UWM Engineering Grads Map Out a Plan for Giving and for Life
Alumni Kevin and AJ Kleinosowski have been supporters of UWM since shortly after they graduated in 1997 and 1999, repsectively. A decade later, they established the Kleinosowski Honors College Scholarship, and this past year they added to their philanthropy by including the College of Engineering & Applied Science and the Honors College in their estate plans.
Avid hikers, the Kleinosowskis have mapped their way up many bucket-list mountains around the world. In addition to her engineering degrees, AJ pursued a Wilderness First Responder Emergency Medicine certificate to better prepare for unexpected complications in remote areas. A key tenet in emergency response is, “If you didn’t write it down, it didn’t happen.” The Kleinosowskis have found this tenet applicable and valuable in all aspects of their lives, including their giving.
Since graduating, AJ and Kevin have maintained a written decade-by-decade goals list, and they review and revise this life map every three months. Their estate gift to UWM has been on their map since the very beginning. AJ explains, “We wanted to ensure that whatever funds we had, even meager funds as graduate students, were directed according to our wishes.”
“Life changes. Plans can and do change, and we can adjust our planned gift if needed,” adds Kevin.
He and AJ selected UWM for its computer science academic program partly because it was housed in the College of Engineering & Applied Science. The engineering focus of the program greatly assisted both Kevin and AJ as their careers have repeatedly swung between the software side of computer design and the hardware side.
As students, Kevin and AJ were president and vice president of the Institute of Electrical and Electronic Engineers Computer Society (IEEE-CS) student organization. They recall that the organization provided its members with a private computer laboratory that had individual desks, a couch and lounge area, and “cheap Mountain Dew.” Kevin and AJ often reminisce about their many happy hours tinkering with computers and socializing with fellow students in the IEEE-CS laboratory.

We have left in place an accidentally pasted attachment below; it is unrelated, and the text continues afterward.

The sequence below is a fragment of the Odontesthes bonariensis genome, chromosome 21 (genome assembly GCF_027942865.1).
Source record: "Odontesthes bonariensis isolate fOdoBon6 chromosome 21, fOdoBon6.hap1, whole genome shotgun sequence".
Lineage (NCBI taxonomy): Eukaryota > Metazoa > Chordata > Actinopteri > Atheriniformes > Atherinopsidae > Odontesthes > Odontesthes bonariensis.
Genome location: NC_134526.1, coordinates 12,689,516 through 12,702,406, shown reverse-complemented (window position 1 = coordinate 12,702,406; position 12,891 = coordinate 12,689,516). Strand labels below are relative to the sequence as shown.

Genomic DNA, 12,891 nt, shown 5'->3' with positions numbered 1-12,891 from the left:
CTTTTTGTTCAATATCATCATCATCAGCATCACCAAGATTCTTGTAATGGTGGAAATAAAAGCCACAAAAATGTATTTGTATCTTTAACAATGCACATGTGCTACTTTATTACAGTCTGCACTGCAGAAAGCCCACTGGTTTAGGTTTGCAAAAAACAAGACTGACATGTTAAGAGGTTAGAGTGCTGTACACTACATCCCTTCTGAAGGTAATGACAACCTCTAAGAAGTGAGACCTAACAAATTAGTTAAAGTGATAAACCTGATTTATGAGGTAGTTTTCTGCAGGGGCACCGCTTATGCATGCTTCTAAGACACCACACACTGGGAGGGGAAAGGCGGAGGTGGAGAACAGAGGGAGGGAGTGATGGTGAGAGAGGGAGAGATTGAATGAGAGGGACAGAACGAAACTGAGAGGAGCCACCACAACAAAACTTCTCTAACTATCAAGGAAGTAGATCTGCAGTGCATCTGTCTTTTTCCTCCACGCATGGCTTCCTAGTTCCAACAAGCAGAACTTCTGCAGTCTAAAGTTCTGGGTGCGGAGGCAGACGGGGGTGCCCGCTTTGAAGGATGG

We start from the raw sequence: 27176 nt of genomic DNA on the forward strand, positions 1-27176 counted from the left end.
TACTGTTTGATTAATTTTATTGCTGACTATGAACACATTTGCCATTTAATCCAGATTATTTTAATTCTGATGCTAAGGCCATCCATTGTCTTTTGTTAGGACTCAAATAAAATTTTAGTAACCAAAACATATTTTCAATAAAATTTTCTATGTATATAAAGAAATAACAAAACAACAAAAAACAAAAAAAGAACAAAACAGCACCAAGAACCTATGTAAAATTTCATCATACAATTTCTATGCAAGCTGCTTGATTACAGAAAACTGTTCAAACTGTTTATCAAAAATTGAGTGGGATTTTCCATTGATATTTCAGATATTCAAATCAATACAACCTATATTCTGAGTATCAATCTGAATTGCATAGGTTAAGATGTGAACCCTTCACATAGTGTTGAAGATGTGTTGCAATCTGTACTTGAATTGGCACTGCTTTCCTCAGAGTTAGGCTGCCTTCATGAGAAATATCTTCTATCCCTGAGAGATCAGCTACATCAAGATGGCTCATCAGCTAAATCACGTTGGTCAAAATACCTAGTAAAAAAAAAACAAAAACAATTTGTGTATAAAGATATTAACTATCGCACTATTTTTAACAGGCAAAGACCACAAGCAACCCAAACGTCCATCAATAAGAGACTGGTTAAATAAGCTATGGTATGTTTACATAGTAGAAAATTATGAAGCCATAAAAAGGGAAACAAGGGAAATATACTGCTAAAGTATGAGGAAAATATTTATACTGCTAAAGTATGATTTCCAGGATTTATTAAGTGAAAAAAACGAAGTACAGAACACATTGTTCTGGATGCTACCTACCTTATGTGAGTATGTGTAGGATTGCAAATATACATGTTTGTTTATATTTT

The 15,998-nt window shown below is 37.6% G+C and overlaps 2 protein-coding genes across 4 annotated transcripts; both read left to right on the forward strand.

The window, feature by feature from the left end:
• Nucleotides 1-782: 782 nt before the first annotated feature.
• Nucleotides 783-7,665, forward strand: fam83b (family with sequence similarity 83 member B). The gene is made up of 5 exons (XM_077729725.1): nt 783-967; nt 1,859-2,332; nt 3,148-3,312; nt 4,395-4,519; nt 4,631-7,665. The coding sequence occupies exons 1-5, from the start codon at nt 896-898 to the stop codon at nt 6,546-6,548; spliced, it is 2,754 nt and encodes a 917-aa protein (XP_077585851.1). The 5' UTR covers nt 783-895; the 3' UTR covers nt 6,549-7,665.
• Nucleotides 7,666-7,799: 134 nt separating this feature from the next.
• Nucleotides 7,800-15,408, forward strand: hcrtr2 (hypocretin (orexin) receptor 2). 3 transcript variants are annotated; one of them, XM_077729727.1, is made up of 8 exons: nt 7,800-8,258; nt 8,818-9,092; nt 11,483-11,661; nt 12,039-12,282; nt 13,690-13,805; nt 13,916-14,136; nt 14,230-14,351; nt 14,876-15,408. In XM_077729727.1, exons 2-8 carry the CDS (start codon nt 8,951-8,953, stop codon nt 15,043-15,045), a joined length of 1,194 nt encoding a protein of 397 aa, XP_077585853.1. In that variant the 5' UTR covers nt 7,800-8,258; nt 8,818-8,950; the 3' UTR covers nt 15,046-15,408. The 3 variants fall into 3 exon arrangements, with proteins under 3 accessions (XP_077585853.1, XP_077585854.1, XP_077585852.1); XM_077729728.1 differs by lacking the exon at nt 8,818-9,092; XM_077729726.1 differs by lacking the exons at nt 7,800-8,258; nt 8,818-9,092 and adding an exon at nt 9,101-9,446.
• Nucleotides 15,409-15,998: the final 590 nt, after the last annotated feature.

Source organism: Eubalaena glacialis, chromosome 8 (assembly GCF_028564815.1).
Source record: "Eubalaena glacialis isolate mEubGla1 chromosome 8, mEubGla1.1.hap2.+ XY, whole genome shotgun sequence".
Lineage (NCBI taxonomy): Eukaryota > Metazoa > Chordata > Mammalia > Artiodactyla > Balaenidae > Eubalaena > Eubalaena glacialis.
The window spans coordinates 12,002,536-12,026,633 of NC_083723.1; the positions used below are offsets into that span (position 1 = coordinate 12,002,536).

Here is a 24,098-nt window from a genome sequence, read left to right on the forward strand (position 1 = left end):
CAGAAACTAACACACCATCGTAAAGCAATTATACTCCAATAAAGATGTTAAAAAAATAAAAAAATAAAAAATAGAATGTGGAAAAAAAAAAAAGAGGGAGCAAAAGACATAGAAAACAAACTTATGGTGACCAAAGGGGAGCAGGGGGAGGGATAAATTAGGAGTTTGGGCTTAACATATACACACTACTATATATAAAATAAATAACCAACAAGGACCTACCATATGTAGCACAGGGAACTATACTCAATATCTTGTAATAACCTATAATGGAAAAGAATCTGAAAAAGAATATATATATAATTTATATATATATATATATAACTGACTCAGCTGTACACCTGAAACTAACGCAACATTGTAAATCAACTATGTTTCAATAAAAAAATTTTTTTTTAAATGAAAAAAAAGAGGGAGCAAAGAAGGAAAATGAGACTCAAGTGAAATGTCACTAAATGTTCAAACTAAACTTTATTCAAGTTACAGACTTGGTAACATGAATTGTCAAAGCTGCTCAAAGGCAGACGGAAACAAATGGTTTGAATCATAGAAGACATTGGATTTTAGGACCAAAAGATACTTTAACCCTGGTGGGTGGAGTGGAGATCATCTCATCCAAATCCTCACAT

In her first year at UWM, AJ enrolled in Honors calculus with Professor Kevin McLeod. This was an experimental new course that aimed to compress the typical three-semester calculus sequence into two semesters. AJ entered the course as a strong math student, feeling she could easily handle the accelerated pace. That bit of hubris was short lived; for the first time in her academic life, she was completely lost.
For AJ, failure – or even getting a B – was not an option. She learned about the concept of professors’ office hours and leveraged this one-on-one time to obtain the supplemental tutoring she needed, arriving at Professor McLeod’s office at the beginning of nearly every office-hour session. She often stayed through the entire session, sitting in on other student’s questions. Occasionally the office “hour” extended into what AJ calls a “math geek-out session” with students exuberantly working through proofs and theorems for hours.
“Professor McLeod displayed unparalleled patience with his students,” AJ recalls. “He clearly fed off the students’ energy, and he was just as excited to refine his experimental course as we were to conquer Honors calculus.”
During one particular office-hour session, AJ was at the chalkboard working through a proof while McLeod watched her progress. When AJ recalled a calculus trick and compressed a triple integral into a simple linear expression, McLeod smiled and asked, “AJ, you are an accounting major, correct?”
When she said yes, he replied, “That proof you just solved was especially creative. ‘Creative accounting’ typically isn’t complimentary. Have you considered a career in math?”
Soon after that discussion AJ changed her major and launched into the world of engineering, thanks to the mentoring she received by Professor McLeod. Although she did not pursue a formal degree in math, her experience struggling through and eventually triumphing in Honor calculus shaped her outlook and approach to countless engineering challenges.
AJ has spent her career working for large blue chip companies. She designed electronics for supercomputers at IBM and now designs electronics for airplanes at Boeing. Kevin has spent his career following the bleeding-edge excitement of the startup world. He has designed software for data centers, consumer electronics, and telecommunications.
Each year, AJ and Kevin enjoy reading essays submitted by student applicants of the Kleinosowski Scholarship. The one-page essays document each student’s career aspirations and goals. “We hope our scholarship shepherds students into formulating and documenting their own life maps,” explain AJ and Kevin. “We read every one of these essays, and are often informed and amused by them. We find these essays to be an excellent window into the mentality and mindset of ‘kids these days.’”